Three Reasons Why the SEC May Temper Its Rulemaking Before the Election

In an election year, federal agencies often spend the final months of a President’s term rushing to push through pet projects and key objectives. The Securities and Exchange Commission is no exception. If you look back to 2020, for instance, the SEC under the leadership of Trump administration appointee Jay Clayton established a new rule aimed at curbing the influence of proxy advisory services.

Current SEC chair, Gary Gensler, claims he doesn’t have designs on the agency doing any last-minute rulemaking. We will make a bold prediction that the SEC stays true to Gensler’s word. Here are three reasons why we believe the commission will take a conservative approach to rulemaking in the runup to November 5.

Reason #1: Threat of the Congressional Review Act

For the uninitiated, the Congressional Review Act grants Congress the authority to review and nullify new rules created by federal agencies. The timeline in which Congress can undo a rule is 60 legislative days, but when rules are submitted with fewer than 60 days left before Congress adjourns, the clock starts over in the next session. If that happened to any rules enacted this year, Republicans could conceivably control the White House, House of Representatives and Senate when Congress reconvenes in 2025.

Should this potential threat scare off federal agencies? In a word, yes. While the CRA has rarely come into play historically, policymakers have started using it more often during the last two administrations. Congress used it successfully just once prior to 2017. Since then, Republican President Donald Trump put his stamp on 14 CRA resolutions soon after taking office to negate the work of the Obama administration. Between the time Trump was sworn in and when he left office, he approved a total of 16 rules repeals under the CRA. (To be fair, Democratic President Joe Biden in his first month on the job nuked three rules made by the Trump administration.)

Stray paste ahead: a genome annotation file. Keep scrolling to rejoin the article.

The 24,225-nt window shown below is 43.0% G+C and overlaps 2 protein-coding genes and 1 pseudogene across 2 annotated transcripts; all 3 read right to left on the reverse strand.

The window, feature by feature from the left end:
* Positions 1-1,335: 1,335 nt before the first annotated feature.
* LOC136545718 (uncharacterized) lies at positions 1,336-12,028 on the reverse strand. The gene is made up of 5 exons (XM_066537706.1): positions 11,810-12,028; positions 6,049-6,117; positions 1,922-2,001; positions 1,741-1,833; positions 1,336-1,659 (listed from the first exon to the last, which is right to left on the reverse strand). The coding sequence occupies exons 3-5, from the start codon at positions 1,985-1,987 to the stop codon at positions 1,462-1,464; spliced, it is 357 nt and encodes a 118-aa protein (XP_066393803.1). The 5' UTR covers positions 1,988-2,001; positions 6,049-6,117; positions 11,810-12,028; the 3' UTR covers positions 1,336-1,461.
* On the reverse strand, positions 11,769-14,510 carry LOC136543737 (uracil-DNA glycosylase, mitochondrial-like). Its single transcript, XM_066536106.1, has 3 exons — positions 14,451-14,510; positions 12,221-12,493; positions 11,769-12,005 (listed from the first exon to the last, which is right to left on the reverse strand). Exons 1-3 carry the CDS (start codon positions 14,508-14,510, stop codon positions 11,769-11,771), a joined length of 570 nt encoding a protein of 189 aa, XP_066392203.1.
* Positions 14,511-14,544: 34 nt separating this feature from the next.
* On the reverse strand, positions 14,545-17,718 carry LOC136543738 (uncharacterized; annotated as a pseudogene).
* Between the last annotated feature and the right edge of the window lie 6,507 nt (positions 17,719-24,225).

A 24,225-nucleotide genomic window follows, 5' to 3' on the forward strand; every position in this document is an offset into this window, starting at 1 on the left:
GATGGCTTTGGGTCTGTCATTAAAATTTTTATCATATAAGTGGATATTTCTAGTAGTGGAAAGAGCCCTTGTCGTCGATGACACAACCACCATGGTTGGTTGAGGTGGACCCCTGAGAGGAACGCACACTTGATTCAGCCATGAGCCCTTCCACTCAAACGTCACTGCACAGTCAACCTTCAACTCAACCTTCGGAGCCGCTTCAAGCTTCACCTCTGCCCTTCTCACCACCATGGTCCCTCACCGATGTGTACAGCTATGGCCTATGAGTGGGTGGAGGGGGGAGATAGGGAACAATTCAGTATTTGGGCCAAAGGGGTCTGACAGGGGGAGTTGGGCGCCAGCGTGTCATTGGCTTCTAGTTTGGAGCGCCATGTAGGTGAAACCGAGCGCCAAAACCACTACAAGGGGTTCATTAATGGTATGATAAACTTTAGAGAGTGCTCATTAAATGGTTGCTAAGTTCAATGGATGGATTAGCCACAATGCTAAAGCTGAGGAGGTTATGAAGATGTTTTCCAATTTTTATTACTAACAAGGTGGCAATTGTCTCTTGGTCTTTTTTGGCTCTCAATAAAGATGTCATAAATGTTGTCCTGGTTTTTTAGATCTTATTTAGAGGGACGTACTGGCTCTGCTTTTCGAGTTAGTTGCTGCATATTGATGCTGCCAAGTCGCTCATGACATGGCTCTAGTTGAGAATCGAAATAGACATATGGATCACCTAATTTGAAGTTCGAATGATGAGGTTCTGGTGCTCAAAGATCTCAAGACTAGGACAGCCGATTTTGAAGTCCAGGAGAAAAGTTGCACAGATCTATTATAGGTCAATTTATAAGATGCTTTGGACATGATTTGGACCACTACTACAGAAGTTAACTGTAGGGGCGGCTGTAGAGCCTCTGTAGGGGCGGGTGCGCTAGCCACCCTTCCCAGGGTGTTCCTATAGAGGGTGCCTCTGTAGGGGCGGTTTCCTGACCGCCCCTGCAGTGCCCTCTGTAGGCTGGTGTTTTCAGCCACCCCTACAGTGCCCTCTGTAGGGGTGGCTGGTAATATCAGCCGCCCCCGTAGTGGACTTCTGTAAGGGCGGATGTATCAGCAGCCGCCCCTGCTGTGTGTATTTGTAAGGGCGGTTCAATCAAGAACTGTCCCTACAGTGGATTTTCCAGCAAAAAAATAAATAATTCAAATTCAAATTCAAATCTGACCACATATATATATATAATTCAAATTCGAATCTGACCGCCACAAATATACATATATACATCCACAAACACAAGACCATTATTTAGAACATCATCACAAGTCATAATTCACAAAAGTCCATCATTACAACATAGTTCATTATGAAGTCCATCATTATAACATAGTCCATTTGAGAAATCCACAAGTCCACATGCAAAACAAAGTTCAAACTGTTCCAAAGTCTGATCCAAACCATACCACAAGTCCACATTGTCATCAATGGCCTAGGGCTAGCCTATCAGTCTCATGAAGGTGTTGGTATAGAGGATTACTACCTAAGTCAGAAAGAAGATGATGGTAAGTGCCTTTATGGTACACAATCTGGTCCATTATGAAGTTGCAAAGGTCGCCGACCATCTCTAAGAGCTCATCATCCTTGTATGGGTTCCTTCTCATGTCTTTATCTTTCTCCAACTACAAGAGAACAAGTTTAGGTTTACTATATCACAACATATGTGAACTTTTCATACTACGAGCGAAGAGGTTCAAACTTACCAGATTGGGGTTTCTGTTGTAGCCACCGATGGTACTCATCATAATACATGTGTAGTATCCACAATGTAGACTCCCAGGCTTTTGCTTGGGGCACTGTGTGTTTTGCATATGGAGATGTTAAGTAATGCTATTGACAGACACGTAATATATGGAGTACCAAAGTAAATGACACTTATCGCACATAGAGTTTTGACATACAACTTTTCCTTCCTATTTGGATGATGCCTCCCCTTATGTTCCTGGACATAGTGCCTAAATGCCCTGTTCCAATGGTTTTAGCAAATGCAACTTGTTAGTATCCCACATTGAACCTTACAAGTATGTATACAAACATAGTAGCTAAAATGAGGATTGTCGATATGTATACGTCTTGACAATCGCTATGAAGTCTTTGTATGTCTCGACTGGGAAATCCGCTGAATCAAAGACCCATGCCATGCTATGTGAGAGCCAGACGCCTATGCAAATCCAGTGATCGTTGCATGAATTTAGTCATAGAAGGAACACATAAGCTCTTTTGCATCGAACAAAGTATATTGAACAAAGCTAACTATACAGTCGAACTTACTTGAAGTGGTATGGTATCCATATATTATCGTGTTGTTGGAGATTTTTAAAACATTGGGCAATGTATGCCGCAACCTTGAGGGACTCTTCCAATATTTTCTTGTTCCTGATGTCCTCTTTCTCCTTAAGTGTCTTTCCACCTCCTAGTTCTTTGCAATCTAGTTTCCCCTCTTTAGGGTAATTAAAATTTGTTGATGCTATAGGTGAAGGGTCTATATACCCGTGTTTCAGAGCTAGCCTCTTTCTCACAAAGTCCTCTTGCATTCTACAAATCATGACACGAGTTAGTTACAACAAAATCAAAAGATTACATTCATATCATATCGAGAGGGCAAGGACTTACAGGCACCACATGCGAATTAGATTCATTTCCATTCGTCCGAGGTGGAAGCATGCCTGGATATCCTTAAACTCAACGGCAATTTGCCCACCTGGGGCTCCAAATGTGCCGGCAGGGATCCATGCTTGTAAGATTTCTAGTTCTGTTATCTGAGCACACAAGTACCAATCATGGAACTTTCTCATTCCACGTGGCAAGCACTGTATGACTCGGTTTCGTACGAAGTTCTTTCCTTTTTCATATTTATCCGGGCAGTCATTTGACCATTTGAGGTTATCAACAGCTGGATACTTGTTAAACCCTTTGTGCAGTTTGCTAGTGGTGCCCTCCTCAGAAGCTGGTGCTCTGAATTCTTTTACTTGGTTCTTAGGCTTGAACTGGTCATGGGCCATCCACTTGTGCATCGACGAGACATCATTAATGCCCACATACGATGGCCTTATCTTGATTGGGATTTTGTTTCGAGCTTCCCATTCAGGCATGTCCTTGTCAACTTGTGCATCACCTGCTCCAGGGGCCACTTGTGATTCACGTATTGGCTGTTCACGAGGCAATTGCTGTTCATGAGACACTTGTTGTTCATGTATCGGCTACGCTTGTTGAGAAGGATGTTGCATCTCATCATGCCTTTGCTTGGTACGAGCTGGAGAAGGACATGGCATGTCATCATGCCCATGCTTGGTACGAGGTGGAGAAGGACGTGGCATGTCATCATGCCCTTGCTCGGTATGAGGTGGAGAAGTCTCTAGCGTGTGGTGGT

If you think Trump and the GOP would be loath to use the CRA to quash rules they don’t like, think again.

Reason #2: Judicial challenges may lie ahead

If the CRA doesn’t undo the SEC’s last-minute rules, the courts might.

The items left on the SEC’s agenda appear controversial, which makes them highly susceptible to legal challenges. If you’ve been following the agency’s woes in court lately, you know SEC officials would undoubtedly like to avoid that path. Bear in mind that the recently finalized rules governing climate-related disclosures are already getting attacked in court.

Reason #3: Bipartisanship is dead

The SEC could avoid the hassle of passing new rules and seeing them promptly crushed. All it would take is focusing on projects that are popular on both sides of the aisle. Unfortunately for the Commission, you won’t find many of those projects in the current political climate.

To be sure, Gensler’s SEC has enacted nearly 40 new rules in three years, so the idea that the agency might complete a Hail Mary or two before Biden and Trump square off again for the presidency doesn’t seem completely absurd. We’re merely speculating about what is to come. But if the SEC does intend to get some rules across the finish line, time is running out.

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